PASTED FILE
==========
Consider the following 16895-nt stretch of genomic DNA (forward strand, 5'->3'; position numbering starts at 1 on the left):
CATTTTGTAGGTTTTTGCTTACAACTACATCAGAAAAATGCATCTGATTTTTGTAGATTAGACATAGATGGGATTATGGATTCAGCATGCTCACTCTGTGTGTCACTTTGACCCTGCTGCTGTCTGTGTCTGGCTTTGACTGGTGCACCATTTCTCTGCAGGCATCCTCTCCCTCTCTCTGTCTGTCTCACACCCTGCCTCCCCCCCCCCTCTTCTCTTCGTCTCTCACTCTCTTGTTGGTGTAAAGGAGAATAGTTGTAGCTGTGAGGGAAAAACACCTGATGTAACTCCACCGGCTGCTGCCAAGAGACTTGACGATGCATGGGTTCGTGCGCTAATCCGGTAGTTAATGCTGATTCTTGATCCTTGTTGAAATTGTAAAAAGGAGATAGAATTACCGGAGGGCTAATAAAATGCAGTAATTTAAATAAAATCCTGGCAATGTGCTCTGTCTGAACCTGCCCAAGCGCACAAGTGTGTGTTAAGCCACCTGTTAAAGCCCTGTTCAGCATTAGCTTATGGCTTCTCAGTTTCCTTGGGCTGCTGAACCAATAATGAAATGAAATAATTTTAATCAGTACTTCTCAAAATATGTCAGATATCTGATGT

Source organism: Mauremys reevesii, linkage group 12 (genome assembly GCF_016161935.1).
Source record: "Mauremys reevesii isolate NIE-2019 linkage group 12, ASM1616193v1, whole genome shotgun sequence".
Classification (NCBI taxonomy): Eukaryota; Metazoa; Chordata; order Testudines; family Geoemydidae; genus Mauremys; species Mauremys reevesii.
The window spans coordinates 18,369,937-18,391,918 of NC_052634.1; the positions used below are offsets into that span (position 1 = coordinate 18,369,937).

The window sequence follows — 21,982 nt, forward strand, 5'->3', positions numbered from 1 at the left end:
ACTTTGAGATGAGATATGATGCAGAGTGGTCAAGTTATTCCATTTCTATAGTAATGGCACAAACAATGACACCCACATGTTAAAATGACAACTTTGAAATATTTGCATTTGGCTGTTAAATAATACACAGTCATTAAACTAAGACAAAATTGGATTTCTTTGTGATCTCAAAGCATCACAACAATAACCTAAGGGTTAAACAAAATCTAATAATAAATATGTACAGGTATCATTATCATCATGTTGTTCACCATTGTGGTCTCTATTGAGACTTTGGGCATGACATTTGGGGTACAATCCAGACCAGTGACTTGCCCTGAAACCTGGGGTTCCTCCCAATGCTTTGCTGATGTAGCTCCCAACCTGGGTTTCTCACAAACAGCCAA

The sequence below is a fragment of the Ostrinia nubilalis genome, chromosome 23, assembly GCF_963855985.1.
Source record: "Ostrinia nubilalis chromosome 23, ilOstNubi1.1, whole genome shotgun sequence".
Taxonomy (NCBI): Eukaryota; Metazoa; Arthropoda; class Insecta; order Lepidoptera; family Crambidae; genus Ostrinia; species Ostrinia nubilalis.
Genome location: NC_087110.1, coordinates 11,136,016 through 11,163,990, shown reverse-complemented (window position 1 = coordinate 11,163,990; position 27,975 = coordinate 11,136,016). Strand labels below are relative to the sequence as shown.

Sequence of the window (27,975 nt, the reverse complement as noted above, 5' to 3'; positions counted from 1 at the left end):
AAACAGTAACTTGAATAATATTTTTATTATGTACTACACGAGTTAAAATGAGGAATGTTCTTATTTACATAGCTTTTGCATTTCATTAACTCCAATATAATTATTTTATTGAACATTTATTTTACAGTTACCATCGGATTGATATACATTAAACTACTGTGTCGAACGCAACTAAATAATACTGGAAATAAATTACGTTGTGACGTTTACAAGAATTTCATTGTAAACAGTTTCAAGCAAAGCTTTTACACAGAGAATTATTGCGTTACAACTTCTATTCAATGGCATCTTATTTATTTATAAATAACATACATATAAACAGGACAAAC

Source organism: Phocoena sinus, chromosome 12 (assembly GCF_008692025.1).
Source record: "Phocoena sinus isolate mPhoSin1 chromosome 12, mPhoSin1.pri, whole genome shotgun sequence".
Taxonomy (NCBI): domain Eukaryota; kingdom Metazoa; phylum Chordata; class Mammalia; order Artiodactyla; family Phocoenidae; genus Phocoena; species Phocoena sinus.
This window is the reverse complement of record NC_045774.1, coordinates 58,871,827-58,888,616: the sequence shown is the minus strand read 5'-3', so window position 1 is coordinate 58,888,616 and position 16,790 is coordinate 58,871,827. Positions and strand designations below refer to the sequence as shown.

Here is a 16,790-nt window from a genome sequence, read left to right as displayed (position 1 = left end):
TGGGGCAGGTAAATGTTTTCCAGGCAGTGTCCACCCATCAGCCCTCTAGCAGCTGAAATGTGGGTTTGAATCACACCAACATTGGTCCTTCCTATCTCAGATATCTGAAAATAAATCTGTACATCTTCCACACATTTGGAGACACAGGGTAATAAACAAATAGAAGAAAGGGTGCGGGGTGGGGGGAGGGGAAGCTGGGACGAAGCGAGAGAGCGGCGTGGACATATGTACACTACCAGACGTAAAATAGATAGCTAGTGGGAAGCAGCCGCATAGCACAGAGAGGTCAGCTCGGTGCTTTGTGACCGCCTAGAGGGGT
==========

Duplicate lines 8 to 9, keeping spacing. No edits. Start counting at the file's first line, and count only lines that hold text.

ACTTTGAGATGAGATATGATGCAGAGTGGTCAAGTTATTCCATTTCTATAGTAATGGCACAAACAATGACACCCACATGTTAAAATGACAACTTTGAAATATTTGCATTTGGCTGTTAAATAATACACAGTCATTAAACTAAGACAAAATTGGATTTCTTTGTGATCTCAAAGCATCACAACAATAACCTAAGGGTTAAACAAAATCTAATAATAAATATGTACAGGTATCATTATCATCATGTTGTTCACCATTGTGGTCTCTATTGAGACTTTGGGCATGACATTTGGGGTACAATCCAGACCAGTGACTTGCCCTGAAACCTGGGGTTCCTCCCAATGCTTTGCTGATGTAGCTCCCAACCTGGGTTTCTCACAAACAGCCAA

The sequence below is a fragment of the Ostrinia nubilalis genome, chromosome 23, assembly GCF_963855985.1.